|Volume and Page:||Vol. 6 (1756), p. 464|
|Author:||Louis de Cahusac|
|Translator:||Erin Binkley [Wheaton College MA, email@example.com]; Allison Cherry [Wheaton College MA]|
|Original Version (ARTFL):||Link|
This text is protected by copyright and may be linked to without seeking permission. Please see http://quod.lib.umich.edu/d/did/terms.html for information on reproduction.
|Citation (MLA):||Cahusac, Louis de. "Féerie." The Encyclopedia of Diderot & d'Alembert Collaborative Translation Project. Translated by Erin Binkley and Allison Cherry. Ann Arbor: Michigan Publishing, University of Michigan Library, 2008. Web. [fill in today's date in the form 18 Apr. 2009 and remove square brackets]. <http://hdl.handle.net/2027/spo.did2222.0001.052>. Trans. of "Féerie," Encyclopédie ou Dictionnaire raisonné des sciences, des arts et des métiers, vol. 6. Paris, 1756.|
|Citation (Chicago):||Cahusac, Louis de. "Féerie." The Encyclopedia of Diderot & d'Alembert Collaborative Translation Project. Translated by Erin Binkley and Allison Cherry. Ann Arbor: Michigan Publishing, University of Michigan Library, 2008. http://hdl.handle.net/2027/spo.did2222.0001.052 (accessed [fill in today's date in the form April 18, 2009 and remove square brackets]). Originally published as "Féerie," Encyclopédie ou Dictionnaire raisonné des sciences, des arts et des métiers, 6:464 (Paris, 1756).|
They used magic from the beginning. See Magic. Quinault traced with a virile and robust brush the grand tableaux of Medea, of Arcabonne, of Armida, etc. The Argines, the Zoradïes, and the Phéano are only imitations of these brilliant originals.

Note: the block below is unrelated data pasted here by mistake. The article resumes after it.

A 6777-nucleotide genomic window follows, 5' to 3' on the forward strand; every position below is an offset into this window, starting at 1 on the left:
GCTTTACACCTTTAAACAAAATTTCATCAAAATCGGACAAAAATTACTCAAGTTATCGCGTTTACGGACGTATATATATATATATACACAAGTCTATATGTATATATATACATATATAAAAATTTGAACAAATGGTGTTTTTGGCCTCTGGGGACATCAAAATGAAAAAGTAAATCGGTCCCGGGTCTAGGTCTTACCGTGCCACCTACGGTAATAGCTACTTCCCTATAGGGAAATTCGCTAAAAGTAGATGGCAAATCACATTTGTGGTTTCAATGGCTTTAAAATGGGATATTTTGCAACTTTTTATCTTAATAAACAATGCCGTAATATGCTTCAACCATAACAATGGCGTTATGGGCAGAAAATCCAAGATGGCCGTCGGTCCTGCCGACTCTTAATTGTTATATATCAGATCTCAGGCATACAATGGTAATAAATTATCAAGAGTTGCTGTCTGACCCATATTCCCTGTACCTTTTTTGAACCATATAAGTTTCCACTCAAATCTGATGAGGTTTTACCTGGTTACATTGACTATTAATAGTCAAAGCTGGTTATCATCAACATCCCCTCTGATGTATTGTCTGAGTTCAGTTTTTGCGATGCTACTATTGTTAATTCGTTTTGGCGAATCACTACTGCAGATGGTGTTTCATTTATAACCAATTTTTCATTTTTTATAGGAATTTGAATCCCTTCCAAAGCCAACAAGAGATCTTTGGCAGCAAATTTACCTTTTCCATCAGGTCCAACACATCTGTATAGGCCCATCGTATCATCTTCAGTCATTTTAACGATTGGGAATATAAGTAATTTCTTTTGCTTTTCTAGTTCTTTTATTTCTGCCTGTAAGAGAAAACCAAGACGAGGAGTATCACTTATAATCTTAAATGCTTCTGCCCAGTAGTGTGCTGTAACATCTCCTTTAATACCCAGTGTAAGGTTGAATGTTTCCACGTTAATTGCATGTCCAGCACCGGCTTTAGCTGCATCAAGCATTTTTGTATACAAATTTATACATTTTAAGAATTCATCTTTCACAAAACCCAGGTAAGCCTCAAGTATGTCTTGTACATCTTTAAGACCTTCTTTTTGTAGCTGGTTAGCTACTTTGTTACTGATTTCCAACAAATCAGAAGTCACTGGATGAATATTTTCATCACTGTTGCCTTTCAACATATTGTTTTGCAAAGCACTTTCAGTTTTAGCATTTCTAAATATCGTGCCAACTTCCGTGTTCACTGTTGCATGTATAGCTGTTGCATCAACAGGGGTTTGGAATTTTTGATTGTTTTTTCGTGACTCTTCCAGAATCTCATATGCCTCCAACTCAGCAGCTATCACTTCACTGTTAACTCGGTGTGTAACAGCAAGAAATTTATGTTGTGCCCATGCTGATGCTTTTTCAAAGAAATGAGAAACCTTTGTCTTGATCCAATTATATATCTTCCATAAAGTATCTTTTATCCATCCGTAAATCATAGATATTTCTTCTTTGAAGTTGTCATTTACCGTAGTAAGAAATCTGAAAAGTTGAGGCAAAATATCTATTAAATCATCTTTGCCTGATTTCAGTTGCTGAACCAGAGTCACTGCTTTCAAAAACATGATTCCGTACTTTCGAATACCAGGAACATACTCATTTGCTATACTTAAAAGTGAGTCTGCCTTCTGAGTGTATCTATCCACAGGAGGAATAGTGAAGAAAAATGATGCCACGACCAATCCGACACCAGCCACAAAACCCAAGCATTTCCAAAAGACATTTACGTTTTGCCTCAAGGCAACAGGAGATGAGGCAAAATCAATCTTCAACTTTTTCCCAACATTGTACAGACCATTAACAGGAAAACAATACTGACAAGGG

But this great poet only introduced the fairy tale into his operas as a subgenre. Urgande in Amadis, and Logistille in Rolland, are little more than uninteresting characters, such that one barely notices them.
In our time the essence of the fairy tale , of which we have formed a lively, light, and cheerful image, seems to produce a pleasant illusion, and plots that are as interesting as they are marvelous.
This genre had been attempted in the past; but it seemed to have been discredited by the lack of success of Manto la fée and la Reine des Peris . But one modern author, through his ingenious handling of the matter, showed that the failure of those first attempts should have been ascribed neither to the art nor to the genre.
In 1733, M. de Moncrif included a fairy tale prologue in his ballet empire de l’Amour ; in creating Zelindor, king of the Sylphs, he gave us a taste of what could be achieved in this genre.
This work, which was presented at the royal court, was part of the celebrations held after the victory in the battle of Fontenoy. See Celebrations of the Court.
Monsieurs Rebel and Francoeur, who composed the music, infused the songs with pleasing expressions and gave most of their symphonies an enchanting tone, thus creating their illusion: it is music rendered almost throughout like a painting, which is the only sort that demonstrates talent and deserves praise.